Mexico’s LIGA MX returned to the field for the first time since last week’s bloody brawl in Querétaro, and in Ciudad Juárez they marked the occasion by releasing a dozen white doves just before kickoff — only to have one of the birds landed near midfield and refuse to move, delaying the game with Atlas, the reigning Mexican champion, for several minutes.
Clearly, erasing the memories of the violence that injured 26 fans, left three hospitalized in critical condition, and raised questions about unconfirmed deaths is going to take more time than it appeared.
Friday’s game in Juárez was one of three matches played on Liga MX’s first night back from a weeklong pause. And at tiny Estadio Benito Juárez, regular army troops, camouflaged national guardsmen, and members of the municipal police carrying riot shields formed a security corps of more than 500 to watch over a crowd of just 9,000.
It was a menacing presence, but one many fans applauded.
“It’s really sad, all this,” said Rosy Acosta, motioning toward the riot police as she attended to her son Angel, confined to a wheelchair. “But we feel safer.”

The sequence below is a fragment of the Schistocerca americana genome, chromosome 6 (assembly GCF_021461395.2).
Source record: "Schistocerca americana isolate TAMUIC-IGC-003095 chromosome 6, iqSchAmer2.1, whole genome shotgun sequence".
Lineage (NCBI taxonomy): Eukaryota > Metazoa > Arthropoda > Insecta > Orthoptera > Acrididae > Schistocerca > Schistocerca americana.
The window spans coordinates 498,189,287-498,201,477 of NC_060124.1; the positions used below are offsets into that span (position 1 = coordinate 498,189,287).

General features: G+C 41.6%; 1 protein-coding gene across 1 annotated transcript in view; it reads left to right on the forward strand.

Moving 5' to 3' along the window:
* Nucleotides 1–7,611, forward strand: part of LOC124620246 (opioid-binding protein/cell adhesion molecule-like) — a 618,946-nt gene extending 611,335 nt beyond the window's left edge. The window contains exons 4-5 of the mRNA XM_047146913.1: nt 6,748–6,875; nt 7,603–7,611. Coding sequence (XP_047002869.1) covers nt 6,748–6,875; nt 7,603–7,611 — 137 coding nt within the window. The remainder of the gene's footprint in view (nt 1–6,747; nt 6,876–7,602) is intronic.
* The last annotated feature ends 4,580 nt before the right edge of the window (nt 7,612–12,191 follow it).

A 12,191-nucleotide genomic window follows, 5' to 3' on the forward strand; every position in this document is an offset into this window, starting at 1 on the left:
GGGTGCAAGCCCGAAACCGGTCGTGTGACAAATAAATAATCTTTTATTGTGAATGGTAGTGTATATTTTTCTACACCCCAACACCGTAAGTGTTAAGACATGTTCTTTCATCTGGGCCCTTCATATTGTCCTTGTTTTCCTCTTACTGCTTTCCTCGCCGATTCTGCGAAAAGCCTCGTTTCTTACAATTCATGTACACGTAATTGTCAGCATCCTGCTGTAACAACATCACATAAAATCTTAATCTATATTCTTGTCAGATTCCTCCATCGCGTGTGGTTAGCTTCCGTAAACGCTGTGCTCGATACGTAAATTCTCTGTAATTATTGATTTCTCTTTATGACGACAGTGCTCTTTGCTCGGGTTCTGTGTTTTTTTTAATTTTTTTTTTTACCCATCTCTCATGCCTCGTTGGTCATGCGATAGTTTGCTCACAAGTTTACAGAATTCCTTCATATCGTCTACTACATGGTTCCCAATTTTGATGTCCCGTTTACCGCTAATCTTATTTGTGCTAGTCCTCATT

Nearby, Luis Baeza Espino held up a black-and-red Atlas scarf and posed for pictures with his toddler son. They were among many families who braved an unseasonable chill for a night out together.
“It’s very Tranquilo here,” he said. “It’s more of a family atmosphere.”
That atmosphere has long been under threat in Mexican soccer, which has regularly been darkened by fan violence. Since 2013, at least one match a season has been disrupted by fights or clashes with police, the exception being 2020-2021 when attendance was restricted by COVID-19 protocols. One brawl ended in gunfire.
That has given a black eye to a league that, on the field at least, is generally regarded as one of the best in the world. It’s unquestionably the most popular in North America, with the average viewership in the United States on Univision more than doubling the audience for Major League Soccer games.